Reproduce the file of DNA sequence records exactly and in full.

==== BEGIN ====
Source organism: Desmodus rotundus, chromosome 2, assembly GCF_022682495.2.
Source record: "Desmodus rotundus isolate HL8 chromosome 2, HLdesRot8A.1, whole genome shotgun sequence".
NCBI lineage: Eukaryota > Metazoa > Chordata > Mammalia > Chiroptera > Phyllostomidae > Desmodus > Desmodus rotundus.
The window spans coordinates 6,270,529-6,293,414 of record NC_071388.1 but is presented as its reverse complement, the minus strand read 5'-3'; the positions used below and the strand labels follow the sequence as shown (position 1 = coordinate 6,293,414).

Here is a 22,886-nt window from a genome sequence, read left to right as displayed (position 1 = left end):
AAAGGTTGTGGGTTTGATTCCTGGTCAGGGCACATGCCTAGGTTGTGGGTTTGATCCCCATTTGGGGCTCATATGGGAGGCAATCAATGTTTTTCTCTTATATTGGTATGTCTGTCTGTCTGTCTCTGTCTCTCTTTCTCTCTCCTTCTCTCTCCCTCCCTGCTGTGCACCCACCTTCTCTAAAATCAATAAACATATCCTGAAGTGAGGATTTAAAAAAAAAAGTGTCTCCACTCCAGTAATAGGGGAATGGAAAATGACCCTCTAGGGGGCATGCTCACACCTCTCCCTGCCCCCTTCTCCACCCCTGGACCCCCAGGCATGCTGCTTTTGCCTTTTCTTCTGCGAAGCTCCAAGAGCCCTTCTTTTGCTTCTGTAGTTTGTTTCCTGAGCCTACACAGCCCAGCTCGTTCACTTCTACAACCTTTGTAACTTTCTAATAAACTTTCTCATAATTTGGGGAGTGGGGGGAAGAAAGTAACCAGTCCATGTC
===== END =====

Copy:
Source organism: Desmodus rotundus, chromosome 2, assembly GCF_022682495.2.
Source record: "Desmodus rotundus isolate HL8 chromosome 2, HLdesRot8A.1, whole genome shotgun sequence".
NCBI lineage: Eukaryota > Metazoa > Chordata > Mammalia > Chiroptera > Phyllostomidae > Desmodus > Desmodus rotundus.
The window spans coordinates 6,270,529-6,293,414 of record NC_071388.1 but is presented as its reverse complement, the minus strand read 5'-3'; the positions used below and the strand labels follow the sequence as shown (position 1 = coordinate 6,293,414).

Here is a 22,886-nt window from a genome sequence, read left to right as displayed (position 1 = left end):
AAAGGTTGTGGGTTTGATTCCTGGTCAGGGCACATGCCTAGGTTGTGGGTTTGATCCCCATTTGGGGCTCATATGGGAGGCAATCAATGTTTTTCTCTTATATTGGTATGTCTGTCTGTCTGTCTCTGTCTCTCTTTCTCTCTCCTTCTCTCTCCCTCCCTGCTGTGCACCCACCTTCTCTAAAATCAATAAACATATCCTGAAGTGAGGATTTAAAAAAAAAAGTGTCTCCACTCCAGTAATAGGGGAATGGAAAATGACCCTCTAGGGGGCATGCTCACACCTCTCCCTGCCCCCTTCTCCACCCCTGGACCCCCAGGCATGCTGCTTTTGCCTTTTCTTCTGCGAAGCTCCAAGAGCCCTTCTTTTGCTTCTGTAGTTTGTTTCCTGAGCCTACACAGCCCAGCTCGTTCACTTCTACAACCTTTGTAACTTTCTAATAAACTTTCTCATAATTTGGGGAGTGGGGGGAAGAAAGTAACCAGTCCATGTC